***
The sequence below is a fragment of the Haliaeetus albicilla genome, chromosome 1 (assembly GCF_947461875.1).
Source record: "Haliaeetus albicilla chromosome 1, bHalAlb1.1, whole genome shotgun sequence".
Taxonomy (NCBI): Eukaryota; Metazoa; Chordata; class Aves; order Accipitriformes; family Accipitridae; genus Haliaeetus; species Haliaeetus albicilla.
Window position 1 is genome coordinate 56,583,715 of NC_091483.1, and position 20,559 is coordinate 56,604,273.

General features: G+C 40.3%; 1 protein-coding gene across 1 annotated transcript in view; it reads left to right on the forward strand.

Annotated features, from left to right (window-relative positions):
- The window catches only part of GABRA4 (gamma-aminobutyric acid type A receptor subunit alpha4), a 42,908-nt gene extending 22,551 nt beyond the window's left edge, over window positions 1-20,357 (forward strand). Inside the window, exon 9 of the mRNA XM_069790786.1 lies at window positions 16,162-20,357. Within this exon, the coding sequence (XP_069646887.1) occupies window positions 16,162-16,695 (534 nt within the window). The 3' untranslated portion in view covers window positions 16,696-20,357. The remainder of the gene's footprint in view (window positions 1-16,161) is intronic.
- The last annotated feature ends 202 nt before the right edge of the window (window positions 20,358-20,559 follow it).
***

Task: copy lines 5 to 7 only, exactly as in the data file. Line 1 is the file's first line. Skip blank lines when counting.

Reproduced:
General features: G+C 40.3%; 1 protein-coding gene across 1 annotated transcript in view; it reads left to right on the forward strand.

Annotated features, from left to right (window-relative positions):
- The window catches only part of GABRA4 (gamma-aminobutyric acid type A receptor subunit alpha4), a 42,908-nt gene extending 22,551 nt beyond the window's left edge, over window positions 1-20,357 (forward strand). Inside the window, exon 9 of the mRNA XM_069790786.1 lies at window positions 16,162-20,357. Within this exon, the coding sequence (XP_069646887.1) occupies window positions 16,162-16,695 (534 nt within the window). The 3' untranslated portion in view covers window positions 16,696-20,357. The remainder of the gene's footprint in view (window positions 1-16,161) is intronic.